23 Mar, 2016 @ 17:08
1 min read

Top Spanish food critic blasts British chefs Gordon Ramsay, Jamie Oliver and Marco Pierre White for butchering classic Spanish dishes

Damning review
Gordon Ramsay
Gordon Ramsay
Gordon Ramsay

A SPANISH food critic has pulled no punches in a brutal assessment of some of the world’s top chefs.

In a hilariously damning review, Ana Vega has slammed Brits Gordon Ramsay, Jamie Oliver and Marco Pierre White as well as having a dig at many internationally-acclaimed chefs.

Dismissing Ramsay’s 14 Michelin-starred past, Vega labels his take on Paella as ‘something that does not even deserve to fall into the category of rice with stuff in it’.

The host of Kitchen Nightmares is then lambasted for confusing Mexican ingredients and Spanish cuisine.

Next up, pukka-chef Oliver receives a pasting from the El Pais critic for his ‘Spanglish paella’ and his ‘sad hue’-coloured gazpacho.

Meanwhile, Pierre White is damned for labelling the ‘best paella in Spain is from the north’.

And Australian celebrity-chef John Torode is mocked for ‘cooking to the sound of Spanish guitar chords, while attempting to find his inner-Spaniard’.

Making up Vega’s hit list are David Chang for his noddle-based Fideuá and Sanjeev Kapoor for his psychedelic tortilla.

Damning reviews

On Gordon Ramsay:

“In best Kitchen Nightmares style, Ramsay strikes his perfect “I-know-what-I’m-doing” pose. Then he launches into making a “paella” with (what else?) chorizo, chicken, shrimp, squid and clams. He then jazzes it up with a generous squirt of sherry, as well as a few chili peppers – because it’s never too late to confuse Spain with Mexico.”

Damning review
Jamie Oliver

On Jamie Oliver:

“Jamie Oliver has made Spanglish food something of a personal trademark. He enthusiastically adds chorizo to pretty much everything, and his odd “Made in Spain” combinations make for a good laugh for any Spaniard watching his program.”

On John Torode:

“Then, when the rice is done, he shakes it up passionately one more time, because he knows that a good paella needs to be mushy and that the rice grains should be crushed so that it is an unappetizing eyesore.”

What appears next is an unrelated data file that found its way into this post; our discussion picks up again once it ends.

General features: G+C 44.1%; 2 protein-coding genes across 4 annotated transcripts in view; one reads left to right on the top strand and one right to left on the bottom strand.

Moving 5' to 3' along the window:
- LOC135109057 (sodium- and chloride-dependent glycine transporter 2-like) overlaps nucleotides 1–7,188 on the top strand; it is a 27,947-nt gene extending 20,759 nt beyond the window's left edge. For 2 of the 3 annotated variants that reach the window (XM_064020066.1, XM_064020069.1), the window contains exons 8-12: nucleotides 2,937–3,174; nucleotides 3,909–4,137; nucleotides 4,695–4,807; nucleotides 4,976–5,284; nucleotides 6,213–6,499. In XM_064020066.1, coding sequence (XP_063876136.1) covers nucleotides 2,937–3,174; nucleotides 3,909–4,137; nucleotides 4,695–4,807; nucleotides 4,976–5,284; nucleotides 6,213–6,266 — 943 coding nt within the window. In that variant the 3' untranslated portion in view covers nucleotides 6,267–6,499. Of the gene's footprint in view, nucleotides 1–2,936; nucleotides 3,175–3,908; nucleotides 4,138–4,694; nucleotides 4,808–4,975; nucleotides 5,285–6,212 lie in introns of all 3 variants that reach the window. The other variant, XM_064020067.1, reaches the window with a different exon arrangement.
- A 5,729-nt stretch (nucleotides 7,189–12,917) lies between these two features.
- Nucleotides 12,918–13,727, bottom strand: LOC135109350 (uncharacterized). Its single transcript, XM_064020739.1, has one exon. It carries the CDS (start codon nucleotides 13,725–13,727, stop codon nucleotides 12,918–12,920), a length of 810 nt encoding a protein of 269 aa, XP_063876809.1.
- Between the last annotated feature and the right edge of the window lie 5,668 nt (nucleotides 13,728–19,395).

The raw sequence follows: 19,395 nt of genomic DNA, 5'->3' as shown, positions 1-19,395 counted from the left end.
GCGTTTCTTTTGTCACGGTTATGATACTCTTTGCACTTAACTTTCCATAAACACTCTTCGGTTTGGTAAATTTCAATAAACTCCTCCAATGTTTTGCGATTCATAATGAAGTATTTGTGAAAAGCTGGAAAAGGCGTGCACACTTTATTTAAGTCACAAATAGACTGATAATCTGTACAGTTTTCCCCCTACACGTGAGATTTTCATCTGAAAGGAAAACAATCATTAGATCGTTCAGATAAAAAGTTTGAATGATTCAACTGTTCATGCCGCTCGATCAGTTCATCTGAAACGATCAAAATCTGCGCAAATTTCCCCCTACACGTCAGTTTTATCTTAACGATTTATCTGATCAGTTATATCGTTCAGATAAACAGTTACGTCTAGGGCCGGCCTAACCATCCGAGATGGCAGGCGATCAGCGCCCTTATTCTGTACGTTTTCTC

Rob Horgan

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  1. The word ‘traditional’ does cover both the good and the bad, and tradition doesn’t like change, especially, when it comes to British cooking. The non-Spanish variations aren’t pure tradition, but do seem a bit healthier than popular Spanish fare revolving around (as one chef put it) “salt, burned meat, cholesterol and over-cooked fish” (in an oily tomato sauce, an Asturian specialty).
    Along the Northern coast there are really good healthy foods in, especially, Galicia and Pais Vasco, less in Cantabria and Asturias. But often a lot of salt and fat.
    But never mind, these ‘experts’: British, American and Spanish alike will drop dead from cardiac arrest and high blood pressure soon from their unhealthy ‘comfort’ foods soon enough.

  2. Classic North African Arab dishes – like paella, gazpacho introduced into the Iberian peninsular during the time of the great civilisation – Al-Andaluz, nothing Spanish about them at all. I’ll accept criticism by Arab chefs not a Spanish one.

    Chas, favourites of mine when I lived I lived in Galicia – merluza a la plancha, cooked in olive oil and with garlic ( I never cook white fish without garlic now) served with excellent Galician yellow steamed (not boiled) potatoes and sweated red pepper or Caldo Gallego, impossible outside Galicia as soft water, grellos, a specific Galician green, Galician potatoes, a ham bone, wonderful winter or summer.

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